Policing of Terrorism

The policing of terrorism must evolve, as it is a growing threat; increasing use of surveillance is a politically sensitive issue.

American government surveillance of the population has been increasing since the Second World War, to detect security threats.  A Quaker paper in 1955, Speak Truth to Power, expressed concern about civil liberties and the threat to America’s democratic values:

“Since 1945 there has been a steady erosion of the values that were formerly considered the very foundation stones of American democracy.  Proceeding from the false assumption that whatever is anti-communist is therefore democratic, many Americans have supported or acquiesced in measures that have generally been considered central characteristics of totalitarianism: spying on fellow citizens; anonymous denunciations; restrictions on freedom of movement, speech, and press; prosecution for beliefs rather than acts; the reversal of the traditional presumption of innocence until proof of guilt…”.

This paper was remarkably prescient.  New intelligence techniques, including electronic surveillance, have been deployed to give early warning of terrorist activity – especially since the Al-Qaeda terrorist attack on the World Trade Centre on 11 September 2001.  A Watson Institute report on Post-9/11 U.S. Mass Surveillance noted that “The events of 9/11 have been used to dramatically expand the government’s mass surveillance authorities and weaken Constitutional protections.”  Many people feel that safety is more important than privacy, though, and “Americans are divided about the merits of surveillance” according to an Economist article: Secrets, lies and America’s spies.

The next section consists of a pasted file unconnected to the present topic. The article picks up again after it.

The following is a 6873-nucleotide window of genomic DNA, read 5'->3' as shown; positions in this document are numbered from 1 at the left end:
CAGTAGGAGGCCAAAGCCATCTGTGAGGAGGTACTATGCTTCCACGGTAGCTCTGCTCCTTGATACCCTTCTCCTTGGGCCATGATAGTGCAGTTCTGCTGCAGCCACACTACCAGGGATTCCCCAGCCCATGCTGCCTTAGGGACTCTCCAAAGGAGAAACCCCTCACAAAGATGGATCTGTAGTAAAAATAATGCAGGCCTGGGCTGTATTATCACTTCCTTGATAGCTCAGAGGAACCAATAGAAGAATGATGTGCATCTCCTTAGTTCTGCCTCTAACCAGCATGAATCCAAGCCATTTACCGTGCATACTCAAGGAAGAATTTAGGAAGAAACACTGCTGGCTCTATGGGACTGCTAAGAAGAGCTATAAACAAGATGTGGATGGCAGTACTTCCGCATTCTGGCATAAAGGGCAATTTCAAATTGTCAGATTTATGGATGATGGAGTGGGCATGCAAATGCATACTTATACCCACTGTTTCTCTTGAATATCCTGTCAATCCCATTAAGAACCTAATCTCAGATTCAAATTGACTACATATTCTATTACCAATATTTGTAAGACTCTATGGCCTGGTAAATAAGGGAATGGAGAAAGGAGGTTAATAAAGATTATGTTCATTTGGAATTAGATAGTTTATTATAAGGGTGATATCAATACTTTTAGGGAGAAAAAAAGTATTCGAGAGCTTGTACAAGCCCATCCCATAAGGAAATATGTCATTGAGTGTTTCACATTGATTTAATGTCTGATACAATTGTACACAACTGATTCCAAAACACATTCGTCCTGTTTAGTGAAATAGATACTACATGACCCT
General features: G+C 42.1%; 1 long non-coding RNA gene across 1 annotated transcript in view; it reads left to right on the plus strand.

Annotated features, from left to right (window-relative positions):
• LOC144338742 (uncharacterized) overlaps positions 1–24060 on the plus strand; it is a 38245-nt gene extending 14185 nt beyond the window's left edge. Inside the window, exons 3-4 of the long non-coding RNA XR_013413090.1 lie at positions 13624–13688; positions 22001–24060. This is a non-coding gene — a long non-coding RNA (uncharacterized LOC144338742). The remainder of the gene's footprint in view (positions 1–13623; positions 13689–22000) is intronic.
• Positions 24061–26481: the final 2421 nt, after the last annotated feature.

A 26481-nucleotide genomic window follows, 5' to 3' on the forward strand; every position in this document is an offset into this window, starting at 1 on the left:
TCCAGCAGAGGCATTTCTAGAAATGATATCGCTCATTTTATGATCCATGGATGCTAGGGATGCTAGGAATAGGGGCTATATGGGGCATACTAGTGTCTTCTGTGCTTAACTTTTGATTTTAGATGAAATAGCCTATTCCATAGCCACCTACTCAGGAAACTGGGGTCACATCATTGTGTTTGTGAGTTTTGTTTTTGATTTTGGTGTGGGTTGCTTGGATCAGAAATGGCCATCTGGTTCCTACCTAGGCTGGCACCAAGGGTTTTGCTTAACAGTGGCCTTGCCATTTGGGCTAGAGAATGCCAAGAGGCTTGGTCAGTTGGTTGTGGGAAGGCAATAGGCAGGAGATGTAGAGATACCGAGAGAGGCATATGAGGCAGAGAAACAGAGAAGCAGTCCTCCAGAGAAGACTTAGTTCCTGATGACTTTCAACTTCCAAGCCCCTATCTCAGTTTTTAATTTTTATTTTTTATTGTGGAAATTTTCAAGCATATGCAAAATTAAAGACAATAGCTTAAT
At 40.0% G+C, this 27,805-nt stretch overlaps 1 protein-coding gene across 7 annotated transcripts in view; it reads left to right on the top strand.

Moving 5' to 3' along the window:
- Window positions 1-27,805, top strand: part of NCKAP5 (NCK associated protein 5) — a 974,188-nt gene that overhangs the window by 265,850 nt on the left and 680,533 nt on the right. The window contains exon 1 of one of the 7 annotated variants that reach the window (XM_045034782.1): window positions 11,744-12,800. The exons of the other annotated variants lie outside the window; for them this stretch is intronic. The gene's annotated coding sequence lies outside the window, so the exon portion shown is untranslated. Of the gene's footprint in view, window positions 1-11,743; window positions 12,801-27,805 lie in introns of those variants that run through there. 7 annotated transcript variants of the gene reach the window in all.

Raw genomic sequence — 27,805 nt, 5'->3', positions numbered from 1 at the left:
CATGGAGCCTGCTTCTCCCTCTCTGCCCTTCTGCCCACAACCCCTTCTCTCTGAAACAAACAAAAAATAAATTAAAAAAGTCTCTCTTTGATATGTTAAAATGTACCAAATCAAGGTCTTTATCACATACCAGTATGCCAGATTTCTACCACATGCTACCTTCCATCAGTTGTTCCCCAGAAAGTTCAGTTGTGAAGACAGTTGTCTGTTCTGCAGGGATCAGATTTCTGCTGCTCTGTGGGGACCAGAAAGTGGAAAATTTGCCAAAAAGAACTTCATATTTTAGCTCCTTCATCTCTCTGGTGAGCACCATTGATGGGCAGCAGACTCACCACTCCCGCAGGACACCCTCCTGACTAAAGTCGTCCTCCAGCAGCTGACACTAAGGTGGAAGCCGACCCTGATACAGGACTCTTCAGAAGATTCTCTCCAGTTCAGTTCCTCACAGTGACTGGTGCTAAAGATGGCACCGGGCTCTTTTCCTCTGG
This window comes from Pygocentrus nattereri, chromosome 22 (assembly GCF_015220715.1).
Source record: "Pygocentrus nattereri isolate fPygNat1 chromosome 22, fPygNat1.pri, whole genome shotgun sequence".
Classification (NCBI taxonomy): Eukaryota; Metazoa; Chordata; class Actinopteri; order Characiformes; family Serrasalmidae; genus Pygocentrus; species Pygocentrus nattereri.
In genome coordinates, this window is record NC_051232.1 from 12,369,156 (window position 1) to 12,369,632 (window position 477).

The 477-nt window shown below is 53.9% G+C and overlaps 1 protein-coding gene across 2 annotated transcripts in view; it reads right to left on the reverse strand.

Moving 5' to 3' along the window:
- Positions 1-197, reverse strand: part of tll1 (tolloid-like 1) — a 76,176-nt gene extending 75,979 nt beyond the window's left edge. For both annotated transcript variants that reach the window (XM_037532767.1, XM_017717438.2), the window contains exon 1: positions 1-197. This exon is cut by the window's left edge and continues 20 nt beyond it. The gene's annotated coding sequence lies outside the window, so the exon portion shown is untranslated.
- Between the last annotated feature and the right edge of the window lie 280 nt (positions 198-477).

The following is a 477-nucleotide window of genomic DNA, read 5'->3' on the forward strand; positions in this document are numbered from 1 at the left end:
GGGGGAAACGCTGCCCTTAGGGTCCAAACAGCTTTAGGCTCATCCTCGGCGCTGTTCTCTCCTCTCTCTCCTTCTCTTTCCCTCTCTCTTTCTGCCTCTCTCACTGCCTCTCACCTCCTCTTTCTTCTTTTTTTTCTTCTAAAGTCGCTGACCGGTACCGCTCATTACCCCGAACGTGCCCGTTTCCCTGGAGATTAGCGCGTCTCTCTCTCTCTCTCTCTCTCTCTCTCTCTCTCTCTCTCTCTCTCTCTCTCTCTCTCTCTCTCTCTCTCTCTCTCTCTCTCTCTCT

The policing of terrorism needs to evolve as terrorists become more sophisticated.  Global terrorism networks, as described later (7.3.3), use the Internet to radicalise disaffected people and train them in the latest techniques.  The police must also be trained to keep up with the evolving threat and they need to share intelligence across national boundaries, as described later in this chapter (5.3.4).

Although terrorists, by definition, use unpleasant techniques, this does not mean that the police have a right to be equally unpleasant.  The role of police is to protect society, not to be a threat, so it is appropriate that the police are subject to the rule of law and that they respect people’s rights.

Sometimes a terrorist threat exceeds the capacity of the police, so a State needs to use its armed forces to prevent a collapse of law and order (7.2.6).

Police breaches of the law, including torture, are treated in this book as violent abuses of institutional power that leave people with no alternative but to protect themselves by any means available to them.  If the population feels that it must protect itself against its own government, the outcome is unpredictable (7.2.4).



This page is intended to form part of Edition 4 of the Patterns of Power series of books.  An archived copy of it is held at https://www.patternsofpower.org/edition04/5251b.htm.